Sentencing Guidelines Overview
The Judiciary introduced the concept of judicial sentencing guidelines in Maryland in the late 1970s. The Court of Appeals formed the Committee on Sentencing in May 1978 to review recent developments in sentencing in the United States, study the major proposals for reform, and consider sentencing practices in Maryland. The sentencing guidelines were developed, in part, based on analysis of historical sentencing practices in Maryland. Due to limitations from missing data, the guidelines were also informed by analysis of survey responses from trial judges on hypothetical cases and from policy input from other criminal justice actors (e.g., prosecutors, defense attorneys, parole board, etc.). The sentencing guidelines account for both offense and offender characteristics in determining the appropriate sentence range. Beginning in June 1981, four jurisdictions representing a diverse mix of areas piloted the sentencing guidelines. At the conclusion of the test period in May 1982, the Judicial Conference decided to continue using sentencing guidelines in the pilot jurisdictions for an additional year, given the initial success of the guidelines. After two years of experience with sentencing guidelines in Maryland on a test basis, in 1983 the Judicial Conference voted favorably on (and the Maryland General Assembly approved) the guidelines, adopting them formally statewide.
The voluntary sentencing guidelines cover select circuit court cases and provide recommended sentence ranges for three categories of offenses: person, drug, and property. For each offense category, a separate matrix contains cells with recommended sentence ranges. The grid cell at the intersection of an individual’s offender score and offense seriousness category (for drug and property offenses) or offense score (for person offenses) determines the sentence recommendation. The guidelines recommend whether to incarcerate an offender and if so, provide a recommended sentence length range, based largely on the available data for how Maryland circuit court judges have sentenced similar convictions. The guidelines sentence range represents only non-suspended time.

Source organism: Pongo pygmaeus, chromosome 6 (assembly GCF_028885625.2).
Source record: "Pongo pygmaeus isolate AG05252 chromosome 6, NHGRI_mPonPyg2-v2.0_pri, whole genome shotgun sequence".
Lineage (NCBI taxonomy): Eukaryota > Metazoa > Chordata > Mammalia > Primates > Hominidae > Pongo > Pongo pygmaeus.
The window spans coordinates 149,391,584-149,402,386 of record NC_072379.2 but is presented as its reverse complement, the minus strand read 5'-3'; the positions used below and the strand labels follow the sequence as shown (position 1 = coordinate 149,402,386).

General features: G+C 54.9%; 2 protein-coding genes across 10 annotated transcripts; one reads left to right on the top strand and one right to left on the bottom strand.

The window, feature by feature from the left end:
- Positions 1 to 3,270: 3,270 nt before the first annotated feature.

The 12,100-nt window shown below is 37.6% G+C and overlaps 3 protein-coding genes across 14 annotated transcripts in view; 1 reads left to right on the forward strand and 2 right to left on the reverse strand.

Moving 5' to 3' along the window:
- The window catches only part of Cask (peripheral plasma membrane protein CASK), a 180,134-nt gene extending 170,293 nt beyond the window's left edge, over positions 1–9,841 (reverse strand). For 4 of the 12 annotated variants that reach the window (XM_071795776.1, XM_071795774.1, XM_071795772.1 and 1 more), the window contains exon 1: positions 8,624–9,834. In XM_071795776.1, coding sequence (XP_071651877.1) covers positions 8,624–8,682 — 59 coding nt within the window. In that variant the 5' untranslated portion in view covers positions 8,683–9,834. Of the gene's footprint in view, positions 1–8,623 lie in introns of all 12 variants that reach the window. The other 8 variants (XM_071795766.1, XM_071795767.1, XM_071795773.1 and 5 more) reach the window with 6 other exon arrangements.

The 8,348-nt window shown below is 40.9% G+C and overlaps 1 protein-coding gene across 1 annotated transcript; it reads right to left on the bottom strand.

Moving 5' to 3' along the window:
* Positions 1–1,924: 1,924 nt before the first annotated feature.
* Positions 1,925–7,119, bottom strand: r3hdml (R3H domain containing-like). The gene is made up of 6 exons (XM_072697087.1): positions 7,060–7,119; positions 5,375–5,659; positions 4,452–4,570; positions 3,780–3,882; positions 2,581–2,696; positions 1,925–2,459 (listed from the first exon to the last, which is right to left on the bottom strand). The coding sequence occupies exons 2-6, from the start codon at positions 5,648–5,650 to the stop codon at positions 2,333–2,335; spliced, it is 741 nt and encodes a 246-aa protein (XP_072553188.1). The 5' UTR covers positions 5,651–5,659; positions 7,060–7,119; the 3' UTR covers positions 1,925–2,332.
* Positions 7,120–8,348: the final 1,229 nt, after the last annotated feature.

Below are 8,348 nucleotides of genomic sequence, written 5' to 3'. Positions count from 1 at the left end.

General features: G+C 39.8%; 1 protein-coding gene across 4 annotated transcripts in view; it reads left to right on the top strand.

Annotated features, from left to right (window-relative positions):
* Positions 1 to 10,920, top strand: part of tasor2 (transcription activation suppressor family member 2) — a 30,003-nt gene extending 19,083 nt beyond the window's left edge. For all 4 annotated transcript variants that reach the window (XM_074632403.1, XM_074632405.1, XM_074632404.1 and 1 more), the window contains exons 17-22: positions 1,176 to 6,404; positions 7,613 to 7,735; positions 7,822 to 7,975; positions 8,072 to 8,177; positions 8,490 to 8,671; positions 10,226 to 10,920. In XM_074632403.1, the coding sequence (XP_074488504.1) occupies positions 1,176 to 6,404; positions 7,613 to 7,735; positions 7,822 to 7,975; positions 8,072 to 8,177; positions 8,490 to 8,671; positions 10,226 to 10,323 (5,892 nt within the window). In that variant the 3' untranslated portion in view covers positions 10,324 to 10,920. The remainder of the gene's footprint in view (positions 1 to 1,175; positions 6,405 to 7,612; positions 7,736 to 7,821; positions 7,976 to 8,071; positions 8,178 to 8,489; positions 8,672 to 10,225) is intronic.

Pursuant to Criminal Procedure Article (CP), § 6-216, Annotated Code of Maryland, the circuit courts shall consider the sentencing guidelines in deciding the proper sentence. The sentencing guidelines are advisory and judges may, at their discretion, impose a sentence outside the guidelines. If a judge chooses to depart from the sentencing guidelines, the Code of Maryland Regulations (COMAR) 14.22.01.05A states that the judge shall document the reason or reasons for imposing a sentence outside of the recommended guidelines range.
The MSCCSP deems a sentence compliant with the guidelines if the initial sentence (defined as the sum of incarceration, credited time, and home detention) falls within the applicable guidelines range. In addition, the MSCCSP deems a sentence compliant if the judge sentences an offender to a period of pre-sentence incarceration time with no additional post-sentence incarceration time and the length of the credited pre-sentence incarceration exceeds the upper guidelines range for the sentencing event. The MSCCSP deems sentences to corrections options programs compliant provided that the initial sentence plus any suspended sentence falls within or above the applicable guidelines range and the sentencing event does not include a crime of violence, child sexual abuse, or escape. By doing so, the Commission recognizes the State’s interest in promoting these alternatives to incarceration. Finally, sentences pursuant to an MSCCSP binding plea agreement are guidelines-compliant (COMAR 14.22.01.17). The MSCCSP adopted the binding plea agreement compliance policy in July 2001 to acknowledge that binding plea agreements reflect the consensus of the local view of an appropriate sentence within each specific community. The corrections options and binding plea agreement compliance policies allow the court to set a guidelines-compliant sentence that considers the individual needs of the offender, such as substance abuse treatment, as opposed to incarceration.